The robots.txt plays an essential role from a SEO point of view. Using the robots.txt file you can prevent search engines from accessing certain parts of your website, prevent duplicate content and give search engines helpful tips on how they can crawl your website more efficiently.
Robots.txt is often over used to reduce duplicate content, thereby killing internal linking so be really careful with it. My advice is to only ever use it for files or pages that search engines should never see, or can significantly impact crawling by being allowed into.
The mass majority of issues I see with robots.txt files fall into three buckets: Someone, such as a developer, has made a change out of the blue (often when pushing new code) and has inadvertently altered the robots.txt without your knowledge.
You’re running an e-commerce website and visitors can use a filter to quickly search through your products. This works great for users, but confuses search engines because it creates duplicate content.
Therefor, you should set up Disallow rules so search engines don’t access these filtered product pages. Preventing duplicate content can also be done using the canonical URL or the meta robots tag, however these don’t address letting search engines only crawl pages that matter.
Using a canonical URL or meta robots tag will not prevent search engines from crawling these pages. An incorrectly set up robots.txt file may be holding back your SEO performance.
It’s a very simple tool, but a robots.txt file can cause a lot of problems if it’s not configured correctly, particularly for larger websites. For larger websites, ensuring Google crawl efficiently is very important and a well-structured robots.txt file is an essential tool in that process.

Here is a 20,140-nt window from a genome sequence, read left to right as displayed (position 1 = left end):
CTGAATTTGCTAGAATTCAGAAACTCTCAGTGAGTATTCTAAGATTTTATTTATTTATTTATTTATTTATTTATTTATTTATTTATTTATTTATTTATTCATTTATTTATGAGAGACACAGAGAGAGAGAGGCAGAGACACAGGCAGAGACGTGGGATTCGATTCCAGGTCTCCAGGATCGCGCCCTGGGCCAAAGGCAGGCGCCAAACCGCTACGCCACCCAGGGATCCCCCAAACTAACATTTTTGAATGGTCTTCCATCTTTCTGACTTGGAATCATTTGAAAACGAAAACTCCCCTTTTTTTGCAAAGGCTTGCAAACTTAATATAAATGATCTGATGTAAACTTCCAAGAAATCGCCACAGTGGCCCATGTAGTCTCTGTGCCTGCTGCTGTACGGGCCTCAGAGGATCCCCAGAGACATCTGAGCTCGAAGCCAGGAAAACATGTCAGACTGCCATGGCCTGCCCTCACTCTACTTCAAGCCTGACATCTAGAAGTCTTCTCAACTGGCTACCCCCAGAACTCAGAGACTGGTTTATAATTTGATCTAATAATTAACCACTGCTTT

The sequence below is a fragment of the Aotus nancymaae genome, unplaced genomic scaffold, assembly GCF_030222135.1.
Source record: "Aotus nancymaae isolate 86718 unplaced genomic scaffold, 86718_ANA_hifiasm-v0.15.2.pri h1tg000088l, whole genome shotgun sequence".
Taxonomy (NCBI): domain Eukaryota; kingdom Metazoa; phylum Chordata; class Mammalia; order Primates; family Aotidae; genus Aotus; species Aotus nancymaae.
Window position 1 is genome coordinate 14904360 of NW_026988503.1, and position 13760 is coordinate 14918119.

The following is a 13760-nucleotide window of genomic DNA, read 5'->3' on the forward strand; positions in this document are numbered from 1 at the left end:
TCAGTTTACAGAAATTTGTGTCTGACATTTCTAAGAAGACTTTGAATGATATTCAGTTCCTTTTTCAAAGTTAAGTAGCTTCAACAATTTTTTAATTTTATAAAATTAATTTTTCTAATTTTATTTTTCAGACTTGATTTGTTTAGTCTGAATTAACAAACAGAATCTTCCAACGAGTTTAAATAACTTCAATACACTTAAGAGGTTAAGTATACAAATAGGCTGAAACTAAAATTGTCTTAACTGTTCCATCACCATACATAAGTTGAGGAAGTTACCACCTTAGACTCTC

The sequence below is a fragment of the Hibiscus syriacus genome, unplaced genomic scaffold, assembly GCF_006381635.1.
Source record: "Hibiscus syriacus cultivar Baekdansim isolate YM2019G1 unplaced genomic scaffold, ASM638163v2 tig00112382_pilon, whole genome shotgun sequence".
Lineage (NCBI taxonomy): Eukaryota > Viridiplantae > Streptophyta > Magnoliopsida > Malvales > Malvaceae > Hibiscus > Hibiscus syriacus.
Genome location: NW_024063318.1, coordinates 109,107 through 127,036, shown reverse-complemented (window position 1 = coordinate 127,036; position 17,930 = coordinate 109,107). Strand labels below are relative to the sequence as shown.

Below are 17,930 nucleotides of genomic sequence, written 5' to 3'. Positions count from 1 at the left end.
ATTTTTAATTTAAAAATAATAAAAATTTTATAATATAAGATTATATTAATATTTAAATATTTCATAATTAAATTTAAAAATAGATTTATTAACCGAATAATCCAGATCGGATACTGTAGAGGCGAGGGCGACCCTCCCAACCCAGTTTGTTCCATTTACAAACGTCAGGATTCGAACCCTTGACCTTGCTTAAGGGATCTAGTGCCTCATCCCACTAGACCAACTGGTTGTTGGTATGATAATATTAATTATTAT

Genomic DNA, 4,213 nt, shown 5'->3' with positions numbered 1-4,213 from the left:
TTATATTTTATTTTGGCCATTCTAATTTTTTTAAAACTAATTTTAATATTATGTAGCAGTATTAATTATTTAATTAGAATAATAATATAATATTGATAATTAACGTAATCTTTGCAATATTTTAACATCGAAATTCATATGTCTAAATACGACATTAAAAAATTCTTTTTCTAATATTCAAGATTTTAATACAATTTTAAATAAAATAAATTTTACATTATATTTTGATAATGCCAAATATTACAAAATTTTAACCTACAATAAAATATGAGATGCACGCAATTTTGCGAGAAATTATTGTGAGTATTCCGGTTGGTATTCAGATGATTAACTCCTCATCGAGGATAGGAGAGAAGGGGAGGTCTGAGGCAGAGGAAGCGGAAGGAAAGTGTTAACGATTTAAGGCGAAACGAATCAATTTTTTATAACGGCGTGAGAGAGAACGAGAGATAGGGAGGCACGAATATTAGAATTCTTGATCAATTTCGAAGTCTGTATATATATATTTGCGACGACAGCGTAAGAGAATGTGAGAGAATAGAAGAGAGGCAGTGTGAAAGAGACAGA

In this example all search engines are told not to access the /admin/ directory. In the example above all search engines are not allowed to access the /media/ directory, except for the file /media/terms-and-conditions.pdf.
Referencing the XML sitemap in the robots.txt file is one of the best practices we advise you to always do, even though you may have already submitted your XML sitemap in Google Search Console or Bing Webmaster Tools. Please note that it’s possible to reference multiple XML sitemaps in a robots.txt file.
If search engines are able to overload a server, adding Crawl-delay to your robots.txt file is only a temporary fix. Example robots.txt with specified crawl-delay for Binge way search engines handle the Crawl-delay differs.